If you stepped back to observe the practices of the Department of Health, it’s somewhere between remarkable and appalling, and a disgrace to New York City. If I ran my business as inconsistently, if doctors operated on patients as inconsistently, if traffic lights operated as inconsistently, if bus drivers drove as inconsistently — there’d be chaos, hell and death in the streets.

Is there a better system out there?

I operated a food business in Los Angeles, Calif. for three and a half years. When I first went to LA, and you see these big letters on the front windows of restaurants and bakeries and food markets, that was a very intimidating thought. And what I learned was the LA Department of Health is in fact, a resource toward protecting public health and welfare. When you’re in LA as a food business, you plug into the Department of Health as a support system.

You cannot put one nail into a piece of wood in LA until the Department of Health has approved your plans. Starting there, you’re working together. And then one day, three months or six months later, you open up and the Department of Health walks in the door and you’ve already been working together since literally those plans were committed to paper. You’re doing something jointly. It’s a fabulous system.

New York City, when it converted to the letter grade system, kept waving the banner of LA as its go-to example, but it literally took only one thing from LA — the letter grades. It took no methodology, it took none of the approach. It just took the scoring system. When the LA Department of Health walks into your restaurant, they are expecting it to be faithful to the plans that they’ve approved. What New York City is counting on is the opportunity to see things for the first time and say, “Oh no — that’s wrong.” It’s a gotcha system. It’s more adversarial, and it has nothing to do with a very simple, fabulous approach in LA of, “We’re in this together.”

Okay. What else?

My interest of a safe food supply has everything to do with the welfare of my customers and my business before I even start thinking about the New York City Department of Health. I think most reasonable people would agree on the reasonable view of an operation’s cleanliness, presentation and sanitation. I think that food inspectors walk into City Bakery and they see a big, clean, presentable place. I think this shifts their criteria to where they’re in our sub-basement looking — hoping — for a sink with a washer that’s loose. So 40 feet underground New York, you have a 10-inch hand sink that has a small leak — you’re going to pay about $1,200 for that leak. And that leak is going to be considered a critical violation.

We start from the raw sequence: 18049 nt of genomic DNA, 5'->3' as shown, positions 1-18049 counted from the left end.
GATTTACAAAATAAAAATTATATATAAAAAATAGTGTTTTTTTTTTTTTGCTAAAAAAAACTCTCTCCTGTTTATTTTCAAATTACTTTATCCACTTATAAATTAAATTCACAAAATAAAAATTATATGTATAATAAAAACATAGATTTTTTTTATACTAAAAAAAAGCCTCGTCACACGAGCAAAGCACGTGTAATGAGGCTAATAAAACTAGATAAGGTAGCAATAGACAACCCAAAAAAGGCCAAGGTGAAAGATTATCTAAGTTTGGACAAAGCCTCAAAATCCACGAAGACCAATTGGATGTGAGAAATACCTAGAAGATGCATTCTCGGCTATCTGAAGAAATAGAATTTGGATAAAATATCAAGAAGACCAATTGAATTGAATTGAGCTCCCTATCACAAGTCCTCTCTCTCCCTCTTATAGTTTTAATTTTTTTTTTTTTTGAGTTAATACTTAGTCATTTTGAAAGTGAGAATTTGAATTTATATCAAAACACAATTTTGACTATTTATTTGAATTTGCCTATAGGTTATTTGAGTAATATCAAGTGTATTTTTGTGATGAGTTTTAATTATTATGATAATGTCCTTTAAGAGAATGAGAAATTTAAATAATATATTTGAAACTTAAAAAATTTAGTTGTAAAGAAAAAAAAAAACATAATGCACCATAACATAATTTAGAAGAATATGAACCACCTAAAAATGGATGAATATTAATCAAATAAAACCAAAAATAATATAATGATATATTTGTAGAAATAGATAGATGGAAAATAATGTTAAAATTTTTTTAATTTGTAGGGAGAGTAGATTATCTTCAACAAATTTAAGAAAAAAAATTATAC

Where one would hope that reason comes to bear in that moment — reason does not exist within the New York City Department of Health. It just doesn’t.

After this interview, the New York City Department of Health and Mental Hygiene announced new grading rules with fixed penalties that they say will reduce the cost of fees slapped on restaurants as a result of inspections by 25 percent, and allow for owners like Rubin to request a free and ungraded inspection to find violations that could be fixed before their next official grade goes on the books. Meanwhile, Rubin awaits his next inspection while running The City Bakery and building a new chain of eight eco-conscious NYC bakeries called Birdbath Neighborhood Green Bakery. All Birdbath locations that have been graded thus far have earned an “A” in their most recent inspections.


About the Author

Amy Nordrum

Amy Nordrum is a science writer who has published in Scientific American, Popular Mechanics, The Atlantic, InsideClimate News, Psychology Today, Men’s Journal, and American Cowboy. She was previously based in Alaska and holds a bachelor’s degree in journalism from Ohio University. Amy is currently completing here fifth NYC-based media internship with Scientific American.